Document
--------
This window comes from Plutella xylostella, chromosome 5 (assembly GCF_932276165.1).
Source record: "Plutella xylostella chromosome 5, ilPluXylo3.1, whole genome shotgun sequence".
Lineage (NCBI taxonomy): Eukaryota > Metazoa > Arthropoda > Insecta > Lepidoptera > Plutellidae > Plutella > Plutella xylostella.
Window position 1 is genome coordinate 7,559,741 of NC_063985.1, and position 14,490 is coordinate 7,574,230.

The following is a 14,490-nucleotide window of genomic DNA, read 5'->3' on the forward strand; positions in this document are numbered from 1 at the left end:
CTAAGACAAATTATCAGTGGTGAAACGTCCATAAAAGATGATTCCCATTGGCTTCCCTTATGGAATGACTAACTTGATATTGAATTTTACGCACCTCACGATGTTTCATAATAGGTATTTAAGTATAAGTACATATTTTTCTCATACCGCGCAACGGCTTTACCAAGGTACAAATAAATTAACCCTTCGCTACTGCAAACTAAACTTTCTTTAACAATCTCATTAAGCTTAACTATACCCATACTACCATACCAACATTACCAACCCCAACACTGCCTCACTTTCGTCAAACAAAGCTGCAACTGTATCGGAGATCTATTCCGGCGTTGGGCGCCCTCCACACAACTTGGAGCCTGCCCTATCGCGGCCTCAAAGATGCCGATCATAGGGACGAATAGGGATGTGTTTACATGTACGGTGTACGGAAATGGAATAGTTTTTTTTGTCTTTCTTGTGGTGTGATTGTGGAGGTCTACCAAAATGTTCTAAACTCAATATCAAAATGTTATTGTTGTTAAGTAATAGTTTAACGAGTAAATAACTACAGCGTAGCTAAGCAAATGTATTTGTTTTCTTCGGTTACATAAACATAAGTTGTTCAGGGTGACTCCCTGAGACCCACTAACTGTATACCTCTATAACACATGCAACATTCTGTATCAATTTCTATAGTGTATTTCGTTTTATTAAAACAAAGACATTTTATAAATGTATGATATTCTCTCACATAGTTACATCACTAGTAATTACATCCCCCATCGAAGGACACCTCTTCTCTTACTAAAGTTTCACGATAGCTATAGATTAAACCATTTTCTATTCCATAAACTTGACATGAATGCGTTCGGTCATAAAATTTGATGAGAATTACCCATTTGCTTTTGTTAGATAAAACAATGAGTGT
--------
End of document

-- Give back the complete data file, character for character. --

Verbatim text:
This window comes from Plutella xylostella, chromosome 5 (assembly GCF_932276165.1).
Source record: "Plutella xylostella chromosome 5, ilPluXylo3.1, whole genome shotgun sequence".
Lineage (NCBI taxonomy): Eukaryota > Metazoa > Arthropoda > Insecta > Lepidoptera > Plutellidae > Plutella > Plutella xylostella.
Window position 1 is genome coordinate 7,559,741 of NC_063985.1, and position 14,490 is coordinate 7,574,230.

The following is a 14,490-nucleotide window of genomic DNA, read 5'->3' on the forward strand; positions in this document are numbered from 1 at the left end:
CTAAGACAAATTATCAGTGGTGAAACGTCCATAAAAGATGATTCCCATTGGCTTCCCTTATGGAATGACTAACTTGATATTGAATTTTACGCACCTCACGATGTTTCATAATAGGTATTTAAGTATAAGTACATATTTTTCTCATACCGCGCAACGGCTTTACCAAGGTACAAATAAATTAACCCTTCGCTACTGCAAACTAAACTTTCTTTAACAATCTCATTAAGCTTAACTATACCCATACTACCATACCAACATTACCAACCCCAACACTGCCTCACTTTCGTCAAACAAAGCTGCAACTGTATCGGAGATCTATTCCGGCGTTGGGCGCCCTCCACACAACTTGGAGCCTGCCCTATCGCGGCCTCAAAGATGCCGATCATAGGGACGAATAGGGATGTGTTTACATGTACGGTGTACGGAAATGGAATAGTTTTTTTTGTCTTTCTTGTGGTGTGATTGTGGAGGTCTACCAAAATGTTCTAAACTCAATATCAAAATGTTATTGTTGTTAAGTAATAGTTTAACGAGTAAATAACTACAGCGTAGCTAAGCAAATGTATTTGTTTTCTTCGGTTACATAAACATAAGTTGTTCAGGGTGACTCCCTGAGACCCACTAACTGTATACCTCTATAACACATGCAACATTCTGTATCAATTTCTATAGTGTATTTCGTTTTATTAAAACAAAGACATTTTATAAATGTATGATATTCTCTCACATAGTTACATCACTAGTAATTACATCCCCCATCGAAGGACACCTCTTCTCTTACTAAAGTTTCACGATAGCTATAGATTAAACCATTTTCTATTCCATAAACTTGACATGAATGCGTTCGGTCATAAAATTTGATGAGAATTACCCATTTGCTTTTGTTAGATAAAACAATGAGTGT